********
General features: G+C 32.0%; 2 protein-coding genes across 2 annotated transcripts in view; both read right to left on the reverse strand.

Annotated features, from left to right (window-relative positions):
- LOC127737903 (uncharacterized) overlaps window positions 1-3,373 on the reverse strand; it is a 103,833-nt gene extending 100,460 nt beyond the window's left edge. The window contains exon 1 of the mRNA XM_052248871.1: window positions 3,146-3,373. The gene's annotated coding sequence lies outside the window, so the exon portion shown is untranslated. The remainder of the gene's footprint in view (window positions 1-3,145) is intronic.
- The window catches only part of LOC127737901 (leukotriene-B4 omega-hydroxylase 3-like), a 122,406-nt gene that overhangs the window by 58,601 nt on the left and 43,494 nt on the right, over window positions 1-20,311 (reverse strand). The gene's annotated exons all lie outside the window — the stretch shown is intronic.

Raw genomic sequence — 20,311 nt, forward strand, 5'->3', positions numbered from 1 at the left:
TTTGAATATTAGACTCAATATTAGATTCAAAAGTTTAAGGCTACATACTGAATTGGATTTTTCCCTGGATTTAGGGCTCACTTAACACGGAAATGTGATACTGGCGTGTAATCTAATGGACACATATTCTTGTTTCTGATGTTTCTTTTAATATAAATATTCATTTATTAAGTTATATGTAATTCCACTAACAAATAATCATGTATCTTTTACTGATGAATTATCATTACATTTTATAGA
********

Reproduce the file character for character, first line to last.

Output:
General features: G+C 32.0%; 2 protein-coding genes across 2 annotated transcripts in view; both read right to left on the reverse strand.

Annotated features, from left to right (window-relative positions):
- LOC127737903 (uncharacterized) overlaps window positions 1-3,373 on the reverse strand; it is a 103,833-nt gene extending 100,460 nt beyond the window's left edge. The window contains exon 1 of the mRNA XM_052248871.1: window positions 3,146-3,373. The gene's annotated coding sequence lies outside the window, so the exon portion shown is untranslated. The remainder of the gene's footprint in view (window positions 1-3,145) is intronic.
- The window catches only part of LOC127737901 (leukotriene-B4 omega-hydroxylase 3-like), a 122,406-nt gene that overhangs the window by 58,601 nt on the left and 43,494 nt on the right, over window positions 1-20,311 (reverse strand). The gene's annotated exons all lie outside the window — the stretch shown is intronic.

Raw genomic sequence — 20,311 nt, forward strand, 5'->3', positions numbered from 1 at the left:
TTTGAATATTAGACTCAATATTAGATTCAAAAGTTTAAGGCTACATACTGAATTGGATTTTTCCCTGGATTTAGGGCTCACTTAACACGGAAATGTGATACTGGCGTGTAATCTAATGGACACATATTCTTGTTTCTGATGTTTCTTTTAATATAAATATTCATTTATTAAGTTATATGTAATTCCACTAACAAATAATCATGTATCTTTTACTGATGAATTATCATTACATTTTATAGA